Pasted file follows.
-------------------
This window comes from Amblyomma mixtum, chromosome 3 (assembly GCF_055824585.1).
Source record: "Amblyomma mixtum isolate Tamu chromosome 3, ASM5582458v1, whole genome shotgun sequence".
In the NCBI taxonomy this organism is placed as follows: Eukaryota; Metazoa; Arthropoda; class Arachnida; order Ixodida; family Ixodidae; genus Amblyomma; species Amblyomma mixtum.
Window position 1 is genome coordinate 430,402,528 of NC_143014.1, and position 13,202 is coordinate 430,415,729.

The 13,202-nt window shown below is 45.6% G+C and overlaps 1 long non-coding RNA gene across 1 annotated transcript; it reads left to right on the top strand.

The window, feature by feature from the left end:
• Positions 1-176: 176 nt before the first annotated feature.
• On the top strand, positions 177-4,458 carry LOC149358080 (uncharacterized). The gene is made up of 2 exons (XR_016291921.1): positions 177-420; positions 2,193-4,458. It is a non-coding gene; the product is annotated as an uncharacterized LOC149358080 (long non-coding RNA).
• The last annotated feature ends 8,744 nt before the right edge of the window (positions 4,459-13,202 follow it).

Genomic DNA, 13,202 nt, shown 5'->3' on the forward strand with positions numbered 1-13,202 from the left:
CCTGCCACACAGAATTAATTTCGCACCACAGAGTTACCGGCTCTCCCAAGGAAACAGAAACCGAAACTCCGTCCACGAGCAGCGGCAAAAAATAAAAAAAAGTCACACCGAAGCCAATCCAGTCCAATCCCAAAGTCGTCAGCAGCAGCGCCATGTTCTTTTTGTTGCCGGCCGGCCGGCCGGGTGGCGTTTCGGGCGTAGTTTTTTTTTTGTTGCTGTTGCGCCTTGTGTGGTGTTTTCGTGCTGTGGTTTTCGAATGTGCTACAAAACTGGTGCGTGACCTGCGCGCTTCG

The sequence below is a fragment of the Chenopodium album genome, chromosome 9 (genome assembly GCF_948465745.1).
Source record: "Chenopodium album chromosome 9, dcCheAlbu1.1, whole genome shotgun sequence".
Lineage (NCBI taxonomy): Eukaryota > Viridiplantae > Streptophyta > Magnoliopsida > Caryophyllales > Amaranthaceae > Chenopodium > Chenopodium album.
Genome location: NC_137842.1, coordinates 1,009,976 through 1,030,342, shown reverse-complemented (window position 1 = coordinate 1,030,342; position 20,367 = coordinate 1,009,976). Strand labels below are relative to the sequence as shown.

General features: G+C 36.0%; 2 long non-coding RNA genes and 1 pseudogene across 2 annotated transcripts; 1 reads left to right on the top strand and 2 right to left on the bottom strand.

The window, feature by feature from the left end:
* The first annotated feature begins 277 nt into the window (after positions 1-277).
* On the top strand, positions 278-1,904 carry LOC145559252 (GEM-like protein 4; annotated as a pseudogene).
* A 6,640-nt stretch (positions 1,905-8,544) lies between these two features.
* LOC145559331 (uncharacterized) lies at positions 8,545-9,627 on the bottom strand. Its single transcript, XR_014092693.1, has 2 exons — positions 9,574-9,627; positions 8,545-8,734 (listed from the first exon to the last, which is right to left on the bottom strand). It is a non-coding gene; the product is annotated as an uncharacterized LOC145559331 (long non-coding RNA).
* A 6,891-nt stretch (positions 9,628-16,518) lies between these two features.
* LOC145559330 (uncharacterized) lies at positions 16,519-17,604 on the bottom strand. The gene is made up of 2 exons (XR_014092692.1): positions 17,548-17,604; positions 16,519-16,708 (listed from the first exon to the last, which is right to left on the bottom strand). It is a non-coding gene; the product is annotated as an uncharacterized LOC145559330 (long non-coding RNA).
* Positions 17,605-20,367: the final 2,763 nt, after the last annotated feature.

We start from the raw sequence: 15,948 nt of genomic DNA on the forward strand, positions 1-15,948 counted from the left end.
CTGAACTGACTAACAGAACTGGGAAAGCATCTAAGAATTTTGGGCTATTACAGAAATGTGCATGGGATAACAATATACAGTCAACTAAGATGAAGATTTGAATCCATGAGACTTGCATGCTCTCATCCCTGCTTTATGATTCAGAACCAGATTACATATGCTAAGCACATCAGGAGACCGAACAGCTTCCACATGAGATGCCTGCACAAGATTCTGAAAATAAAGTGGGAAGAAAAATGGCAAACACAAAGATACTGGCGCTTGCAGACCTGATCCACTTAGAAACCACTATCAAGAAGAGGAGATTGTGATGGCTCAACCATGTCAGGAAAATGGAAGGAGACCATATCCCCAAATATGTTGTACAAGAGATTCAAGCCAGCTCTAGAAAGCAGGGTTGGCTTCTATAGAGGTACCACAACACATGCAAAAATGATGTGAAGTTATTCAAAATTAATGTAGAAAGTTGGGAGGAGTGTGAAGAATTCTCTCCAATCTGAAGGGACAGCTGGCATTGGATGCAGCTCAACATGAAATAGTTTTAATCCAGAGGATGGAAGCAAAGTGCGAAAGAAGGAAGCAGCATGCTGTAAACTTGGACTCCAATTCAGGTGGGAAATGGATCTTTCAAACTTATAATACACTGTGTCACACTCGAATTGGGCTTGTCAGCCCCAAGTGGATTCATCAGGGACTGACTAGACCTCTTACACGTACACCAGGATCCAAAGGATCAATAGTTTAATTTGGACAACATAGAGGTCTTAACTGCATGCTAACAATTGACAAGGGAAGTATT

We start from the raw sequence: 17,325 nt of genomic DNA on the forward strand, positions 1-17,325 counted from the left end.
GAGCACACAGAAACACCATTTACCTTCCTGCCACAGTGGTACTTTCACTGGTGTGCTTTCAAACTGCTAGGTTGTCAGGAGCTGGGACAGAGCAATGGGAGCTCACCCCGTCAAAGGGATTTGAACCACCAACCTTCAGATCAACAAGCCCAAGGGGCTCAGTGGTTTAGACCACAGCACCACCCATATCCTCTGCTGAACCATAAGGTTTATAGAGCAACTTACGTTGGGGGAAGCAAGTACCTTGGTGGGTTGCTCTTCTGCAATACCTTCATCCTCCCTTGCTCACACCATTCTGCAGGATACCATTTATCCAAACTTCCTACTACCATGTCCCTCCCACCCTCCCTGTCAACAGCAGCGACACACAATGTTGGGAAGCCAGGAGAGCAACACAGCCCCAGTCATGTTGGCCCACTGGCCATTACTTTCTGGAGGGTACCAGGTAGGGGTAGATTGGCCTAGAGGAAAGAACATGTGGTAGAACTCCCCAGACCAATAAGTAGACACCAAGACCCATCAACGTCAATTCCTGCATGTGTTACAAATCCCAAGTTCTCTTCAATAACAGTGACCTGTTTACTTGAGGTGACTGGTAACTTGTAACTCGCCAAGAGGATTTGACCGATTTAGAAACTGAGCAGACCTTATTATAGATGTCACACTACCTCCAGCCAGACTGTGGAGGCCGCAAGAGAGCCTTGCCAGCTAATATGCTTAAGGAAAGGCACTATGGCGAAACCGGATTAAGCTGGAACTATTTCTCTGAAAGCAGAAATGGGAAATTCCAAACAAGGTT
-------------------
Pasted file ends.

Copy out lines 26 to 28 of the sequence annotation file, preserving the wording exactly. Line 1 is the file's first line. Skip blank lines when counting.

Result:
CTGAACTGACTAACAGAACTGGGAAAGCATCTAAGAATTTTGGGCTATTACAGAAATGTGCATGGGATAACAATATACAGTCAACTAAGATGAAGATTTGAATCCATGAGACTTGCATGCTCTCATCCCTGCTTTATGATTCAGAACCAGATTACATATGCTAAGCACATCAGGAGACCGAACAGCTTCCACATGAGATGCCTGCACAAGATTCTGAAAATAAAGTGGGAAGAAAAATGGCAAACACAAAGATACTGGCGCTTGCAGACCTGATCCACTTAGAAACCACTATCAAGAAGAGGAGATTGTGATGGCTCAACCATGTCAGGAAAATGGAAGGAGACCATATCCCCAAATATGTTGTACAAGAGATTCAAGCCAGCTCTAGAAAGCAGGGTTGGCTTCTATAGAGGTACCACAACACATGCAAAAATGATGTGAAGTTATTCAAAATTAATGTAGAAAGTTGGGAGGAGTGTGAAGAATTCTCTCCAATCTGAAGGGACAGCTGGCATTGGATGCAGCTCAACATGAAATAGTTTTAATCCAGAGGATGGAAGCAAAGTGCGAAAGAAGGAAGCAGCATGCTGTAAACTTGGACTCCAATTCAGGTGGGAAATGGATCTTTCAAACTTATAATACACTGTGTCACACTCGAATTGGGCTTGTCAGCCCCAAGTGGATTCATCAGGGACTGACTAGACCTCTTACACGTACACCAGGATCCAAAGGATCAATAGTTTAATTTGGACAACATAGAGGTCTTAACTGCATGCTAACAATTGACAAGGGAAGTATT

We start from the raw sequence: 17,325 nt of genomic DNA on the forward strand, positions 1-17,325 counted from the left end.
GAGCACACAGAAACACCATTTACCTTCCTGCCACAGTGGTACTTTCACTGGTGTGCTTTCAAACTGCTAGGTTGTCAGGAGCTGGGACAGAGCAATGGGAGCTCACCCCGTCAAAGGGATTTGAACCACCAACCTTCAGATCAACAAGCCCAAGGGGCTCAGTGGTTTAGACCACAGCACCACCCATATCCTCTGCTGAACCATAAGGTTTATAGAGCAACTTACGTTGGGGGAAGCAAGTACCTTGGTGGGTTGCTCTTCTGCAATACCTTCATCCTCCCTTGCTCACACCATTCTGCAGGATACCATTTATCCAAACTTCCTACTACCATGTCCCTCCCACCCTCCCTGTCAACAGCAGCGACACACAATGTTGGGAAGCCAGGAGAGCAACACAGCCCCAGTCATGTTGGCCCACTGGCCATTACTTTCTGGAGGGTACCAGGTAGGGGTAGATTGGCCTAGAGGAAAGAACATGTGGTAGAACTCCCCAGACCAATAAGTAGACACCAAGACCCATCAACGTCAATTCCTGCATGTGTTACAAATCCCAAGTTCTCTTCAATAACAGTGACCTGTTTACTTGAGGTGACTGGTAACTTGTAACTCGCCAAGAGGATTTGACCGATTTAGAAACTGAGCAGACCTTATTATAGATGTCACACTACCTCCAGCCAGACTGTGGAGGCCGCAAGAGAGCCTTGCCAGCTAATATGCTTAAGGAAAGGCACTATGGCGAAACCGGATTAAGCTGGAACTATTTCTCTGAAAGCAGAAATGGGAAATTCCAAACAAGGTT